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Let's say I have the following string:

here is some text in a sentence 55 and some other text still in the same sentence

There are two instances of the substring sentence in the string. How can I find the instance that is closest to the substring 55?

I am using Ruby 1.9.2

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Hmmmm. That's a tough one. How about this? (1) find the index -- the position -- of the string "55"; (2) find the index of the first "sentence"; (3) find the index of the second "sentence"; (4) compare the positions of the two "sentence" strings to the position of the "55" string. Whichever of the two compares gives the smallest difference, well, that's gotta' be the closer one. D'ya think something like that could work for ya'? –  Pete Wilson Jun 16 '11 at 9:45

3 Answers 3

up vote 4 down vote accepted

Split the string on the marker:

first, last = str.split("55")

Distance from the second is simply via #index:

last_dist = last.index("sentence")

Distance from the first is slightly funkier:

first_dist = first.reverse.index("sentence".reverse")


result = first_dist < last_dist ? :first : :last
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Elegant solution. –  sawa Jun 16 '11 at 13:31
str = "here is some text in a sentence 55 and some other text still in the same sentence"
t = str.index('55')
p [str.index('sentence', t), str.rindex('sentence', t)].min_by{|pos| (pos-t).abs}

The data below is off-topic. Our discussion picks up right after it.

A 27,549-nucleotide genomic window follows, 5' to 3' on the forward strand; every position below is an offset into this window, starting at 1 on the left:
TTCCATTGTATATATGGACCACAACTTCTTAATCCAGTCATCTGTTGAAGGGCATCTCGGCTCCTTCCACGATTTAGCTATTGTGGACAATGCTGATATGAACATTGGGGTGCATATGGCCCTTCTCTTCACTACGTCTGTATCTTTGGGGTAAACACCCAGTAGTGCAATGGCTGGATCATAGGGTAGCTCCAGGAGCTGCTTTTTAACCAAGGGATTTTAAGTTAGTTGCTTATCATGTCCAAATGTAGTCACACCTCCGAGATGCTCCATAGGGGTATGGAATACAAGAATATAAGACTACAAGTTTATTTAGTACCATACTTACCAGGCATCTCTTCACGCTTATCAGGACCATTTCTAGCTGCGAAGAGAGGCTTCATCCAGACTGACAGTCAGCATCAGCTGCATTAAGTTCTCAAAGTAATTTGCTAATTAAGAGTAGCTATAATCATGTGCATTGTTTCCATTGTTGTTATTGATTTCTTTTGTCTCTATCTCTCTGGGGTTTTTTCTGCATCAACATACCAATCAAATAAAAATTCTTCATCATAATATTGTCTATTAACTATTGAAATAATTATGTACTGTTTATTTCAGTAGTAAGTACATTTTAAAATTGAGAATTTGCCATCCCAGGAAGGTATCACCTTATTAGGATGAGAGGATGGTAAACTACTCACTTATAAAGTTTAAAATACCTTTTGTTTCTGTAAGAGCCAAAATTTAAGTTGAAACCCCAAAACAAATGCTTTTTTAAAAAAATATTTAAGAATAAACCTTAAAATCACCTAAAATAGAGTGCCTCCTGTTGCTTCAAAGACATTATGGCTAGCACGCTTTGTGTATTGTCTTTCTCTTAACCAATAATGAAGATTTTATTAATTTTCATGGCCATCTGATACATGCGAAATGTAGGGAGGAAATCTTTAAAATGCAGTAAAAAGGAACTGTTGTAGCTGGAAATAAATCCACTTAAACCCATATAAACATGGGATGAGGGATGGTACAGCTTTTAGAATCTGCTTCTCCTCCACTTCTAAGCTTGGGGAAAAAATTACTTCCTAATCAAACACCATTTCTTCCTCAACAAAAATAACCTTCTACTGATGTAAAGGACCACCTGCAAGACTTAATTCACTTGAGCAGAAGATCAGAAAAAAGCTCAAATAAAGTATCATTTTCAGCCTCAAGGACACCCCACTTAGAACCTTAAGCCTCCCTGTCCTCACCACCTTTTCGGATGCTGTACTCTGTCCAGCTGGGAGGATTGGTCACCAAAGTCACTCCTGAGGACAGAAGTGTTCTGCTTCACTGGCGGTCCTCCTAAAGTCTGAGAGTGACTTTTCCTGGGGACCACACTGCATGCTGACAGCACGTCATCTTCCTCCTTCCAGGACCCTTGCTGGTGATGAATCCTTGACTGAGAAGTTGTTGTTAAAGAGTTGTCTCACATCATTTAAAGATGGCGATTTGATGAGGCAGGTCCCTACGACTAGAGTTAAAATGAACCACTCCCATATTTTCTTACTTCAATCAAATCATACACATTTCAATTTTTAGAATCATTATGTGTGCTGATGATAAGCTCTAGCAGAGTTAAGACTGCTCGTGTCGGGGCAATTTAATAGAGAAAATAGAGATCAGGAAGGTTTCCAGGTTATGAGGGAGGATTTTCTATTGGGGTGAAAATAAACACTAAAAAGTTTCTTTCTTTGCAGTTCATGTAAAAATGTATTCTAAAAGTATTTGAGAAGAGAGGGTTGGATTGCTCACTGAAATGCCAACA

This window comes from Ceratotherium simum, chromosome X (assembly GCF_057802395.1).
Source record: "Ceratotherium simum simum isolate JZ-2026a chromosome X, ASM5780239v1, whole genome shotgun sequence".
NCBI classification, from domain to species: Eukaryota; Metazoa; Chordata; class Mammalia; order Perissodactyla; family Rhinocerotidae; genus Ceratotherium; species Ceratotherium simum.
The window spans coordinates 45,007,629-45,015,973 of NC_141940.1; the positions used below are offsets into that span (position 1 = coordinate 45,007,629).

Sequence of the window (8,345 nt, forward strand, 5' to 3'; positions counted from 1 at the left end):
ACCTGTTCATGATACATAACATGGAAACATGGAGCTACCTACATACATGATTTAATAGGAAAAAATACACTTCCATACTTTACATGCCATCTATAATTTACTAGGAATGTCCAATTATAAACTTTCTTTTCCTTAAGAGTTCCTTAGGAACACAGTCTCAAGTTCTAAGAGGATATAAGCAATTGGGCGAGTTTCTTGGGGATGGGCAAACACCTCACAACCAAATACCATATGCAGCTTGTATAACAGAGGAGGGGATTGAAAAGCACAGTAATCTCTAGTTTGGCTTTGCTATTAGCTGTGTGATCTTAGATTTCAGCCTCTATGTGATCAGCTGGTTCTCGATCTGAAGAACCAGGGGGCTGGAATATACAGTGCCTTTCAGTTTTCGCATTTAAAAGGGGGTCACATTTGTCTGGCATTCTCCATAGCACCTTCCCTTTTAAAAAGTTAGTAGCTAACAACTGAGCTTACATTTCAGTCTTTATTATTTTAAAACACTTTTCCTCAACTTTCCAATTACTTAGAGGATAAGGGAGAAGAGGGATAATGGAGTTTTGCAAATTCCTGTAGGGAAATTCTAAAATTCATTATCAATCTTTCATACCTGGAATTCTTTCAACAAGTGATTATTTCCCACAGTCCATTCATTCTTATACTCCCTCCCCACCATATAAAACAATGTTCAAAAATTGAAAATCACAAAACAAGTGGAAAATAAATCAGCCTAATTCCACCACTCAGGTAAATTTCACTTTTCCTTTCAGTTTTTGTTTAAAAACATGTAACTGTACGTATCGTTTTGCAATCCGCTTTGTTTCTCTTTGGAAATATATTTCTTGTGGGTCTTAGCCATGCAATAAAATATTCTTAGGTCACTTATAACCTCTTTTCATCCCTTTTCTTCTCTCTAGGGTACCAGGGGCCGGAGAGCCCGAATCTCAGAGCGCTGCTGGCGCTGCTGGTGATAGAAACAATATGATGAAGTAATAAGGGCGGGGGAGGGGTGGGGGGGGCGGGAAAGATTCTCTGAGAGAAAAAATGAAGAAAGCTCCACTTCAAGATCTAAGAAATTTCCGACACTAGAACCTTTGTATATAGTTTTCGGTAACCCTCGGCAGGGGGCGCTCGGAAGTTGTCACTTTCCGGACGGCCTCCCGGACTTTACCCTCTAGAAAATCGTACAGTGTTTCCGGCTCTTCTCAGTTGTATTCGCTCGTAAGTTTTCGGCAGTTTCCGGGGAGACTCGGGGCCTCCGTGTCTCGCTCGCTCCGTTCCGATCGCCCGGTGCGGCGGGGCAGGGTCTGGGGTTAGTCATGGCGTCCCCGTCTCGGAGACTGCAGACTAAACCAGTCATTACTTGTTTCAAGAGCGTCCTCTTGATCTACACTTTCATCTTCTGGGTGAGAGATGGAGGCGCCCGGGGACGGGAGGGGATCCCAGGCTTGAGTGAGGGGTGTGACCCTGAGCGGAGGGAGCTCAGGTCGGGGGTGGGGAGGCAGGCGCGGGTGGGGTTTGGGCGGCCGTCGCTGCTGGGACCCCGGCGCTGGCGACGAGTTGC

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I think this does not return the correct indices. For the 'sentence' that is to the left of 55, you have to subtract 'sentence'.length from it. For the 'sentence' to the right, you have to subtract '55'.length. –  sawa Jun 16 '11 at 13:27
Are you sure? It prints 23, which is what it was meant to do. –  steenslag Jun 16 '11 at 14:37
(str.index('sentence', t)-t).abs will give the distance from the beginning of 55 to the beginning of sentence. (str.rindex('sentence', t)-t).abs will give the distance from the beginning of sentence to the beginning of 55. My interpretation is that, a distance is the length of the string that splits the two strings on its both sides. –  sawa Jun 16 '11 at 14:50

More common solution for more than two substrings:

str = "text sub text text sub key text sub"
positions = []
last_pos = nil
key_pos = str.index('key')

while (last_pos = str.index('sub', (last_pos ? last_pos + 1 : 0)))
  positions << last_pos

p positions.map{|p| (p-key_pos).abs}.min
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